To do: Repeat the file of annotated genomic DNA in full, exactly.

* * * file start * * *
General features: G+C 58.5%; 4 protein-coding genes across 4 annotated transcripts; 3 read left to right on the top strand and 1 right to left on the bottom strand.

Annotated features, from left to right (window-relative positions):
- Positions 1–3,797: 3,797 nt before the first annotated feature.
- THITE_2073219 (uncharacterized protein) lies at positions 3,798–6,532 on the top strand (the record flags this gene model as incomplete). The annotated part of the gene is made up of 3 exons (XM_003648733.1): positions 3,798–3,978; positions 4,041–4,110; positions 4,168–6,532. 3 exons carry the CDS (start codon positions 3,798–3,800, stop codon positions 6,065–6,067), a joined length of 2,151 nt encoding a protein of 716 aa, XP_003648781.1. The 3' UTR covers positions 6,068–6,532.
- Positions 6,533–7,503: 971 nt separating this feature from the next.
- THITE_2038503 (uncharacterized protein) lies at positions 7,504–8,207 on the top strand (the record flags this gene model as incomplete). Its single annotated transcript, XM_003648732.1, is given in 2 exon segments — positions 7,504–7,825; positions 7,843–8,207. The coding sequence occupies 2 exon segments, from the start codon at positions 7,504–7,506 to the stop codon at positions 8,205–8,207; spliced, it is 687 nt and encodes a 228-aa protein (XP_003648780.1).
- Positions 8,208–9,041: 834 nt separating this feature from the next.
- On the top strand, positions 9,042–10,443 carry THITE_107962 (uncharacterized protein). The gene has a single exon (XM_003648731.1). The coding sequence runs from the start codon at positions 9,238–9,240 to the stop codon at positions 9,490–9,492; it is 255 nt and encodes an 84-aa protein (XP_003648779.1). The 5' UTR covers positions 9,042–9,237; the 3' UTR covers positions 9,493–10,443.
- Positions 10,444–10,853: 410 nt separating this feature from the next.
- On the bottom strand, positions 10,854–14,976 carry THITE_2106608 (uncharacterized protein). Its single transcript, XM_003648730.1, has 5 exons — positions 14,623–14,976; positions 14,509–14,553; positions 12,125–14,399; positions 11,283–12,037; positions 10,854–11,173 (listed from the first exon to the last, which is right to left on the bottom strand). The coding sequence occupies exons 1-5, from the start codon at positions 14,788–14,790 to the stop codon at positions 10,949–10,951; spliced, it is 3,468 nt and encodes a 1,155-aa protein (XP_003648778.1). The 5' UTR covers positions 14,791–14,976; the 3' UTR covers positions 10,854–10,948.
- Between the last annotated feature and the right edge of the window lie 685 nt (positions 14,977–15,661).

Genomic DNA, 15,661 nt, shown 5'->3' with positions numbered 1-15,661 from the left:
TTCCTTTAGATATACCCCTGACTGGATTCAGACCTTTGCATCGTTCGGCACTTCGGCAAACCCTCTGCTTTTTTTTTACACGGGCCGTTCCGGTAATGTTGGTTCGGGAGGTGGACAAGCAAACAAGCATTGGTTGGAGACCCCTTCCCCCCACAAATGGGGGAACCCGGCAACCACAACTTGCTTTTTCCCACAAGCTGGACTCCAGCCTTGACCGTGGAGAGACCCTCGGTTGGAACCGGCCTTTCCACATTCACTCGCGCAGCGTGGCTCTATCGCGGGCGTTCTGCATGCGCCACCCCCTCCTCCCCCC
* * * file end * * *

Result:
General features: G+C 58.5%; 4 protein-coding genes across 4 annotated transcripts; 3 read left to right on the top strand and 1 right to left on the bottom strand.

Annotated features, from left to right (window-relative positions):
- Positions 1–3,797: 3,797 nt before the first annotated feature.
- THITE_2073219 (uncharacterized protein) lies at positions 3,798–6,532 on the top strand (the record flags this gene model as incomplete). The annotated part of the gene is made up of 3 exons (XM_003648733.1): positions 3,798–3,978; positions 4,041–4,110; positions 4,168–6,532. 3 exons carry the CDS (start codon positions 3,798–3,800, stop codon positions 6,065–6,067), a joined length of 2,151 nt encoding a protein of 716 aa, XP_003648781.1. The 3' UTR covers positions 6,068–6,532.
- Positions 6,533–7,503: 971 nt separating this feature from the next.
- THITE_2038503 (uncharacterized protein) lies at positions 7,504–8,207 on the top strand (the record flags this gene model as incomplete). Its single annotated transcript, XM_003648732.1, is given in 2 exon segments — positions 7,504–7,825; positions 7,843–8,207. The coding sequence occupies 2 exon segments, from the start codon at positions 7,504–7,506 to the stop codon at positions 8,205–8,207; spliced, it is 687 nt and encodes a 228-aa protein (XP_003648780.1).
- Positions 8,208–9,041: 834 nt separating this feature from the next.
- On the top strand, positions 9,042–10,443 carry THITE_107962 (uncharacterized protein). The gene has a single exon (XM_003648731.1). The coding sequence runs from the start codon at positions 9,238–9,240 to the stop codon at positions 9,490–9,492; it is 255 nt and encodes an 84-aa protein (XP_003648779.1). The 5' UTR covers positions 9,042–9,237; the 3' UTR covers positions 9,493–10,443.
- Positions 10,444–10,853: 410 nt separating this feature from the next.
- On the bottom strand, positions 10,854–14,976 carry THITE_2106608 (uncharacterized protein). Its single transcript, XM_003648730.1, has 5 exons — positions 14,623–14,976; positions 14,509–14,553; positions 12,125–14,399; positions 11,283–12,037; positions 10,854–11,173 (listed from the first exon to the last, which is right to left on the bottom strand). The coding sequence occupies exons 1-5, from the start codon at positions 14,788–14,790 to the stop codon at positions 10,949–10,951; spliced, it is 3,468 nt and encodes a 1,155-aa protein (XP_003648778.1). The 5' UTR covers positions 14,791–14,976; the 3' UTR covers positions 10,854–10,948.
- Between the last annotated feature and the right edge of the window lie 685 nt (positions 14,977–15,661).

Genomic DNA, 15,661 nt, shown 5'->3' with positions numbered 1-15,661 from the left:
TTCCTTTAGATATACCCCTGACTGGATTCAGACCTTTGCATCGTTCGGCACTTCGGCAAACCCTCTGCTTTTTTTTTACACGGGCCGTTCCGGTAATGTTGGTTCGGGAGGTGGACAAGCAAACAAGCATTGGTTGGAGACCCCTTCCCCCCACAAATGGGGGAACCCGGCAACCACAACTTGCTTTTTCCCACAAGCTGGACTCCAGCCTTGACCGTGGAGAGACCCTCGGTTGGAACCGGCCTTTCCACATTCACTCGCGCAGCGTGGCTCTATCGCGGGCGTTCTGCATGCGCCACCCCCTCCTCCCCCC